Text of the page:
About the Speaker:

Professor Norbert Schwarz is Provost Professor of Psychology and Marketing at University of Southern California. His research explores how people make sense of the world in which they live and how their decisions are shaped by subtle contextual influences. His theoretical approach emphasizes the socially situated and embodied nature of cognition and the role of feelings and subjective experiences in judgment and decision making, in different domains, including public opinion, consumer behavior, well-being, and the psychology of self-report. He has won numerous awards in an outstanding career that spans more than three decades, including the Heinz Maier-Leibnitz Prize of the German Department of Science and Education for early career contributions; the Wilhelm Wundt-William James Award of the American Psychological Foundation and European Federation of Psychologists’ Associations; the Distinguished Scientific Achievement Award of the Society for Consumer Psychology; and the Donald T. Campbell Award of the Society for Personality and Social Psychology. His publications include 20 books and some 400 journal articles and chapters, which have been cited more than 52,000 times (H = 105, Google Scholar, June 2015).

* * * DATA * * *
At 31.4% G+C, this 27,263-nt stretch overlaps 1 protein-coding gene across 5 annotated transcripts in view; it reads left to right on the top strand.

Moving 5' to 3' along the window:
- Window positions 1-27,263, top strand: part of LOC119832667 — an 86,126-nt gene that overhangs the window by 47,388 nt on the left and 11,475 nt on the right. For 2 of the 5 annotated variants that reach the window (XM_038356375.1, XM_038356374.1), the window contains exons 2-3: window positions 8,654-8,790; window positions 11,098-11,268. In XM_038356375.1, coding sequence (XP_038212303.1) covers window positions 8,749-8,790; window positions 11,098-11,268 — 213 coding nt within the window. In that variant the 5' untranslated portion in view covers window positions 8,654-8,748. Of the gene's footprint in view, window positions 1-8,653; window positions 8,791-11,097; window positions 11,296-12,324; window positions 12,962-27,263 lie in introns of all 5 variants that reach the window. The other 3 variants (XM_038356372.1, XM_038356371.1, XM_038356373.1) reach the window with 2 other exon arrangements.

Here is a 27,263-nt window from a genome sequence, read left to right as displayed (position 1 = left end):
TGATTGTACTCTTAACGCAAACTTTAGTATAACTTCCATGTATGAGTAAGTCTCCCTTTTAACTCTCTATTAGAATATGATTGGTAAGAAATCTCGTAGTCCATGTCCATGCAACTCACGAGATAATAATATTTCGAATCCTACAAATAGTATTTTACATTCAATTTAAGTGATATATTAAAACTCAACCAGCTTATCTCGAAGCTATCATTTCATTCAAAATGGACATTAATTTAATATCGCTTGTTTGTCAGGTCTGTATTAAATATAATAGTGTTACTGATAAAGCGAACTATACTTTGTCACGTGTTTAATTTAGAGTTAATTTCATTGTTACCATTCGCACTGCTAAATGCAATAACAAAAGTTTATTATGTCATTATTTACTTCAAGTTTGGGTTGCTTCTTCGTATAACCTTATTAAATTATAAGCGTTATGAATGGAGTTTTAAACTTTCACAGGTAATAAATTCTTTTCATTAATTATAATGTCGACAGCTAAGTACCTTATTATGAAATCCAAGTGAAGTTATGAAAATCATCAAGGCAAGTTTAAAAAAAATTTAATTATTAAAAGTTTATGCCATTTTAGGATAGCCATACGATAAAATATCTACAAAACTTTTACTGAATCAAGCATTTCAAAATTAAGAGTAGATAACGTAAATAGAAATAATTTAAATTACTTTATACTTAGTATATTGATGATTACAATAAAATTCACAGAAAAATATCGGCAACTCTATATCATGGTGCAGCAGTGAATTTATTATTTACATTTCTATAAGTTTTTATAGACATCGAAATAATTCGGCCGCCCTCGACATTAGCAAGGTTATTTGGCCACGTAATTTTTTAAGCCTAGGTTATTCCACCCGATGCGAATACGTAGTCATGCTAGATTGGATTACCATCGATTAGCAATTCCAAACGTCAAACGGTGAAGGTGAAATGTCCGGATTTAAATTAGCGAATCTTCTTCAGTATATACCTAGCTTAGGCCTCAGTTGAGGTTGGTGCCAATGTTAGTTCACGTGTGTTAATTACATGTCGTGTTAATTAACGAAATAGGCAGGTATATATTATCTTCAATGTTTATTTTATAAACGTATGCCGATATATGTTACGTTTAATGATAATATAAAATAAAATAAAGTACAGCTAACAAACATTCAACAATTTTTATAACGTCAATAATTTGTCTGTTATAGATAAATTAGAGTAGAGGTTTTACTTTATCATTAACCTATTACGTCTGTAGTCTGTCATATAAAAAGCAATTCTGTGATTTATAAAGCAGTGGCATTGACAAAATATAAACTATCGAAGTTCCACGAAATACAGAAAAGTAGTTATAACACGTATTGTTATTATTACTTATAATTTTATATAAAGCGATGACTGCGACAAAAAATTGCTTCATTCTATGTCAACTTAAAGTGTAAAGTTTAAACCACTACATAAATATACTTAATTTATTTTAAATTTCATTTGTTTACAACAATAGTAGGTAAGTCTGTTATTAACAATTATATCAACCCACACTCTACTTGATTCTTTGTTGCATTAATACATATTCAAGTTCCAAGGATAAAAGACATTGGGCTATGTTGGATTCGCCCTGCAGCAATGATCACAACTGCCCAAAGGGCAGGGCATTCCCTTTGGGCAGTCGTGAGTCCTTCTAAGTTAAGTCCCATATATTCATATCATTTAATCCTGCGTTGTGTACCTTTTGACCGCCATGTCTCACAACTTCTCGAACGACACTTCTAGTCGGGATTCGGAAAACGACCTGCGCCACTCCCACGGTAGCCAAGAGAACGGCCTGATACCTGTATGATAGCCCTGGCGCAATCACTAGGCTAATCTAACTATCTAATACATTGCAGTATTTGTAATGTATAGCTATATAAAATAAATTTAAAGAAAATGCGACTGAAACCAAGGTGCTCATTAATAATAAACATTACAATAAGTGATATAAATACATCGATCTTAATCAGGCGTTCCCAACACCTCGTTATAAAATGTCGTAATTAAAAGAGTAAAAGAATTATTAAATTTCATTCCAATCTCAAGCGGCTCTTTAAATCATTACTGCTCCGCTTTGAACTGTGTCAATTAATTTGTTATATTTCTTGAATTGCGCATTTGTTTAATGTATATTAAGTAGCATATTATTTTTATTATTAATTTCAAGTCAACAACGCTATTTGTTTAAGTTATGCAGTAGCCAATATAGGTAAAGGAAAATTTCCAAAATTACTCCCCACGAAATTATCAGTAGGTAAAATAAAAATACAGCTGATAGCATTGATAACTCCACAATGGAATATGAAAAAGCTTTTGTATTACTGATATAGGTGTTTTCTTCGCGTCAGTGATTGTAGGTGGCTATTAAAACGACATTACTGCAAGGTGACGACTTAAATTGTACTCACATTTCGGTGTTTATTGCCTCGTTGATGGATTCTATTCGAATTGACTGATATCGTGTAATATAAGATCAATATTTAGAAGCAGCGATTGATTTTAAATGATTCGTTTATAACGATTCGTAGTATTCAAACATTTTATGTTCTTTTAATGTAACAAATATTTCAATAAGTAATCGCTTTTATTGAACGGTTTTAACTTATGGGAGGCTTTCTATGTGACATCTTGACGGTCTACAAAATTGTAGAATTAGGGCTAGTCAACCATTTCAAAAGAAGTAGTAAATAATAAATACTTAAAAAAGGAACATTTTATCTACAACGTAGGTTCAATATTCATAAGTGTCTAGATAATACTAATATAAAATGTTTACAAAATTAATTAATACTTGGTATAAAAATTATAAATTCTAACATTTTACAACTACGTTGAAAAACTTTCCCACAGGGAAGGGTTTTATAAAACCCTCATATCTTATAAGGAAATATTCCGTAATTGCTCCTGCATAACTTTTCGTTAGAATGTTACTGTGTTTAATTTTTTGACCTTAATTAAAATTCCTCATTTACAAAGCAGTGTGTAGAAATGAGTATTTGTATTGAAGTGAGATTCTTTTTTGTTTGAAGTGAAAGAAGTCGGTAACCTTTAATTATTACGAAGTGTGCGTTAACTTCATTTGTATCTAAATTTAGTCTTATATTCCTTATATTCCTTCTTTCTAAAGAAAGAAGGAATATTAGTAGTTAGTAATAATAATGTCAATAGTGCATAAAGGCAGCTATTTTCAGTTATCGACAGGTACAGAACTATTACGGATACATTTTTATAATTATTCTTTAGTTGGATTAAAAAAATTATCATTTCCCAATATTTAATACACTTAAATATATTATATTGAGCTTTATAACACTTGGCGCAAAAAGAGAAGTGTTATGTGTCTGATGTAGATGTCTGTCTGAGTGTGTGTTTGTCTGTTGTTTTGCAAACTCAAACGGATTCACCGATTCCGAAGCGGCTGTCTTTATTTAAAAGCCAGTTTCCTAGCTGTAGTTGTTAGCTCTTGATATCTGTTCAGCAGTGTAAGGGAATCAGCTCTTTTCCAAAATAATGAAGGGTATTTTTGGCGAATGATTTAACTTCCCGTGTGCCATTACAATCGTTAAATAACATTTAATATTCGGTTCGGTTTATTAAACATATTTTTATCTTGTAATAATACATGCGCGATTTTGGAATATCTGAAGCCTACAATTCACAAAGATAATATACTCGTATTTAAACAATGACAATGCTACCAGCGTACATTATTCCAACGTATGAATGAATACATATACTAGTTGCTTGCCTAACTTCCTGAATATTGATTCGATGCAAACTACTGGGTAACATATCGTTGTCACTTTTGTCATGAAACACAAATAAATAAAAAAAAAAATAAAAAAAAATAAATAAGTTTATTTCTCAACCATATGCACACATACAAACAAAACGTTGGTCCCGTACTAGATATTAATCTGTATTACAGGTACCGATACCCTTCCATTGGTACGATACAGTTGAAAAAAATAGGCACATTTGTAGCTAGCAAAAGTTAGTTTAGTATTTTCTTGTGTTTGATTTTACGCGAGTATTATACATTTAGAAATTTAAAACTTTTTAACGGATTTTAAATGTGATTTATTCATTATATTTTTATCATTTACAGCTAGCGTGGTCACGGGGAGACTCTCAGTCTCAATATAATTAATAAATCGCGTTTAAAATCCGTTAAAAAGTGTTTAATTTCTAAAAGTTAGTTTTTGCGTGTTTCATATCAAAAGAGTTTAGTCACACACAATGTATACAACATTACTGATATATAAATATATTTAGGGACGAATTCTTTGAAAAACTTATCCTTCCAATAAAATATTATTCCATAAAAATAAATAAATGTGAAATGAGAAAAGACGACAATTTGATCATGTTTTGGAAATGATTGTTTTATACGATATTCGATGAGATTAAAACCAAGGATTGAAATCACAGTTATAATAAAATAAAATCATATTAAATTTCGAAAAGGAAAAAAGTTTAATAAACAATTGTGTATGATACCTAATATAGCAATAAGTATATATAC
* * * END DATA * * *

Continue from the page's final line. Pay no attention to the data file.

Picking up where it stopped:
Speaker: Prof Elena Nicoladis

Title: Do bilinguals think differently to speak their two languages?

Date: Wednesday October 28, 4pm

Venue: AS4/02-08 (Psychology Department Meeting Room)


Most researchers assume that bilinguals have a single common conceptual store that can be accessed by either language. I present the results of two studies that challenge that assumption. In the first study, we asked Chinese-English bilingual children to generate as many examples of animals, clothes, and food/drinks as they could, once in each language. If the children were accessing a common store, we expected a lot of overlap in the animal and clothes words they generated. In fact, we found very little overlap. In the second study, we asked Mandarin-English bilingual adults to act out near-synonyms of “throw” in both of their languages. The results showed that they had language-specific concepts of “throw” verbs, with little effect of their other language. The results of both studies suggest that the bilinguals were accessing language-specific concepts. Possible reasons that the results of these studies seem to contradict those of many previous studies will be discussed.